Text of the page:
Tim Lara
Wednesday, November 05, 2003

I had to retire my orig. MS natural as the keys got this incredible stiction if you don't hit them directly dead center (esp. the left Ctrl/Alt/Shift keys). Sad.

I sucked it up (after shopping for a few days) and bought an MS natural elite (no back tilt, funky arrow keys). Ok but not great. I have Dell's multimedia version also, and it is basically the elite with some useless buttons.

I too was disappointed at the huge lack of ergonomic products. The -only- options I could find locally were MS and one sad Logitech board. Most were wireless (not useful to me) and were often combined with funky mice as a 'package'. A couple of years ago it was hard to find a straight keyboard, now it's reversed. Oy. Or is that Ow.

dave
Wednesday, November 05, 2003

An additional question: A keyboard with a closer escape key, or one that'll last better. I have a tendancy to pound the escape key when I'm coding in vi. A habit I ought to break, but until then I'd prefer to avoid purchasing a keyboard for $200+ only to replace it in a year when many keys stop working.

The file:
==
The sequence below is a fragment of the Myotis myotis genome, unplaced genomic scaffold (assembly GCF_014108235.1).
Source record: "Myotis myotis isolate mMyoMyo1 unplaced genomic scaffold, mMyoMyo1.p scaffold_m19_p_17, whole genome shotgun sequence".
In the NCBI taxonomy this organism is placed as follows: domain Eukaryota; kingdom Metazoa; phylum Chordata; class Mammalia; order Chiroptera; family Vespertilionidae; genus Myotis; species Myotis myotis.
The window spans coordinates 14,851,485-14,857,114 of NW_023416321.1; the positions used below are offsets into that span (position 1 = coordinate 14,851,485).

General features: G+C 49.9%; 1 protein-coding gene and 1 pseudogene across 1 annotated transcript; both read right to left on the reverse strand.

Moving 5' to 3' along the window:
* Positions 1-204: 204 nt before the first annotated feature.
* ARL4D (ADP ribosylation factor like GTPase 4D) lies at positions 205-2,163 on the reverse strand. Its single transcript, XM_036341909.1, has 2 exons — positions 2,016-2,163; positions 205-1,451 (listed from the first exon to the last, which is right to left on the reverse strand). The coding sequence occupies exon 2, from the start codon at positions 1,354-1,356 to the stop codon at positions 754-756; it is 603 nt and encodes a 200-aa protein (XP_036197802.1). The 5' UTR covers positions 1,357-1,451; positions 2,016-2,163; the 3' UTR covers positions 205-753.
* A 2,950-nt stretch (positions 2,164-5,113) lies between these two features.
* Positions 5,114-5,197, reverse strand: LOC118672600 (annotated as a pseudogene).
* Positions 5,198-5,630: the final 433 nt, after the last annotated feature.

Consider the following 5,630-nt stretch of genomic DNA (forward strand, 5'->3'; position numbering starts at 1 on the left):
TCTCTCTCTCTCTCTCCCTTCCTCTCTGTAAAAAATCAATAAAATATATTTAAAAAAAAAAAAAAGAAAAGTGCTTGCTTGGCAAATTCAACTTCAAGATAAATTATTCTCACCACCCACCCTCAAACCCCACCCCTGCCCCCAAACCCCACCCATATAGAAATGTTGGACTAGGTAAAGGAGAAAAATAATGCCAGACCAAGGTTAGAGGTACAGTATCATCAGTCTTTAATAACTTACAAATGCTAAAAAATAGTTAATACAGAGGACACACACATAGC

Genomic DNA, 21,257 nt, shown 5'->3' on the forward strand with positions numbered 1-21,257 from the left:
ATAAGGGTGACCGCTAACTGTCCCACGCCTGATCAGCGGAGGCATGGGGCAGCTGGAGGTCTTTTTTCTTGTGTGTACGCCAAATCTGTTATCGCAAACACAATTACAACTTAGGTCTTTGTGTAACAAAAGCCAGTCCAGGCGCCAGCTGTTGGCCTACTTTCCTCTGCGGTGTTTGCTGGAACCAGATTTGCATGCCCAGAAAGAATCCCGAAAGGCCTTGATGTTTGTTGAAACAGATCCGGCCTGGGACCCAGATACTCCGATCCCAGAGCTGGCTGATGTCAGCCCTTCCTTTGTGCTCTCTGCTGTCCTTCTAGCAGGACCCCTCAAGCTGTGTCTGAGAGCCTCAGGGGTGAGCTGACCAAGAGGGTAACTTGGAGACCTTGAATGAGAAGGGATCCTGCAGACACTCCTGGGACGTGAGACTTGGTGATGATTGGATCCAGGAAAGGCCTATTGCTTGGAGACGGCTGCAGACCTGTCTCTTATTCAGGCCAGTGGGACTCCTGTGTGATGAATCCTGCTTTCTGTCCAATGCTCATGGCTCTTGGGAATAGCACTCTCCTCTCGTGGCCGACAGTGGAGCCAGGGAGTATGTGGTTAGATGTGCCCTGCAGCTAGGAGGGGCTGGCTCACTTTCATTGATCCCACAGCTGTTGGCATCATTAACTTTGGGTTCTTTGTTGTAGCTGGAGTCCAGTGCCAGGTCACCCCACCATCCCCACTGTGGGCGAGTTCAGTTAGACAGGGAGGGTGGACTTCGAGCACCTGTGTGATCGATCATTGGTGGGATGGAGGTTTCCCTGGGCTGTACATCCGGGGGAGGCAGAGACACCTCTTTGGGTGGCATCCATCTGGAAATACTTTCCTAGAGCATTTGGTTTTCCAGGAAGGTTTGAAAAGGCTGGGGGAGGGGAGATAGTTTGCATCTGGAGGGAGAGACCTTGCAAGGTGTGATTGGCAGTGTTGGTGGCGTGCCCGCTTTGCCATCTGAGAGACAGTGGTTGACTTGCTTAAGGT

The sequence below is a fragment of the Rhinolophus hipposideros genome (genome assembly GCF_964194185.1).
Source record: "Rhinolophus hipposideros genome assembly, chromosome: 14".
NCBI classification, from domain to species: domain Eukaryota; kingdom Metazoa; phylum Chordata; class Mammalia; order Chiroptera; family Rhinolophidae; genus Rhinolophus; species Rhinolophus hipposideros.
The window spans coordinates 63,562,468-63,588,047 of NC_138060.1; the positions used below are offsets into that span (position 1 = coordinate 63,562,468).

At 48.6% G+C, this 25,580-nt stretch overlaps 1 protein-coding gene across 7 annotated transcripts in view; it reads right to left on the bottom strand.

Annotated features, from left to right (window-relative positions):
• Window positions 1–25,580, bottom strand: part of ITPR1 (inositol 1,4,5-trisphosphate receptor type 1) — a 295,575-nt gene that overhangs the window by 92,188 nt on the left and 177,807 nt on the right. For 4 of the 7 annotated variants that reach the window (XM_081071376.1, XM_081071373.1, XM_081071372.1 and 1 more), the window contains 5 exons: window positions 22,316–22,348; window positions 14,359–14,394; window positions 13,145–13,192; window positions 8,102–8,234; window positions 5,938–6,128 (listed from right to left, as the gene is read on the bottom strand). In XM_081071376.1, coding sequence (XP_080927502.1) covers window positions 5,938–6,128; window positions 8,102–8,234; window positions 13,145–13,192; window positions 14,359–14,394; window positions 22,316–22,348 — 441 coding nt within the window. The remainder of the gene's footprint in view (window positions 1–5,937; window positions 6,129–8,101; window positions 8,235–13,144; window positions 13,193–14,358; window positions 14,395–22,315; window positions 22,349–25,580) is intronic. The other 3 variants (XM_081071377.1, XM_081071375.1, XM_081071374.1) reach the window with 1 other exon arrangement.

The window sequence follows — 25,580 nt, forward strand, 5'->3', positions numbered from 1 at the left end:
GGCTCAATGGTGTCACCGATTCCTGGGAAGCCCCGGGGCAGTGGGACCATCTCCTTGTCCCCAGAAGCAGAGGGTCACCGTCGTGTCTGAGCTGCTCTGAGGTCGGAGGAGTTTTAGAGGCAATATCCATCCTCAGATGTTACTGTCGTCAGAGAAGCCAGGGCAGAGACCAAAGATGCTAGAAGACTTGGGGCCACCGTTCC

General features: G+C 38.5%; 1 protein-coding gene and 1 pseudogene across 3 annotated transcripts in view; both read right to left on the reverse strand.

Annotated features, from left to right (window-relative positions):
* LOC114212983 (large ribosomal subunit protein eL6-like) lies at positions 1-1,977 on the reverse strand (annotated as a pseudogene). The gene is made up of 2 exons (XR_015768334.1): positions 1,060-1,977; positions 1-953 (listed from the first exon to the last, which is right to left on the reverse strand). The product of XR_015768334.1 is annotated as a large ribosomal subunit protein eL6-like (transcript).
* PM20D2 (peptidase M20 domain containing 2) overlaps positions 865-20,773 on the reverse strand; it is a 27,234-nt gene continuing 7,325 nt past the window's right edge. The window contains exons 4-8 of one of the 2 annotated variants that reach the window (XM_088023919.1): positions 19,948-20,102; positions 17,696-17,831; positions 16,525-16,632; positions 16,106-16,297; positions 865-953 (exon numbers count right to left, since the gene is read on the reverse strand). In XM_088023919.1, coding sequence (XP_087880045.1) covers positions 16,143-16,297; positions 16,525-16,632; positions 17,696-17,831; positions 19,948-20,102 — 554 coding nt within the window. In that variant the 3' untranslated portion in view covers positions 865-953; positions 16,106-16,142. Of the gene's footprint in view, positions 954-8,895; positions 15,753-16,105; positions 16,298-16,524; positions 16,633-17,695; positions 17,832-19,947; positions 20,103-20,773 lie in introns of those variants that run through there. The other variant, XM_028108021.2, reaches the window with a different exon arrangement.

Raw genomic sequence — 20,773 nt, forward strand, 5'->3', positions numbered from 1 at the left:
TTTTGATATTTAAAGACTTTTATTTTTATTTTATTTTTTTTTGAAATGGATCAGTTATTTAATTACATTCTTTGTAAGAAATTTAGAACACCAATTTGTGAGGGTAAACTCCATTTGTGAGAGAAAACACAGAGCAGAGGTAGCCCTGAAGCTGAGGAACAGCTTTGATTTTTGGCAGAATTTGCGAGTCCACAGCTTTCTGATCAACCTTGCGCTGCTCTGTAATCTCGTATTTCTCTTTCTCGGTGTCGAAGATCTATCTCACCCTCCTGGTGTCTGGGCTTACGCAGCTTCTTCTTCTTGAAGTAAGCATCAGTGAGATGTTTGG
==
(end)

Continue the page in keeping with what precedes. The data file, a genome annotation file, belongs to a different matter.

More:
While I'm working on breaking the habit of destroying keyboards, sometimes it gets away from me, particularly when frustrated. One session last year on a virgin MS keyboard had the enter key broken inside of an hour.

For now, I'm on my Model M, which can take the pounding I give it, but I'm now looking to upgrade to something with decent ergonomics.

I'll throw one more out there too: A simple foot-switch that's keyboard-agnostic (the cheap Kinesis ones seem to work only on expensive Kinesis keyboards...). Anyone know of one?

Mike Swieton
Wednesday, November 05, 2003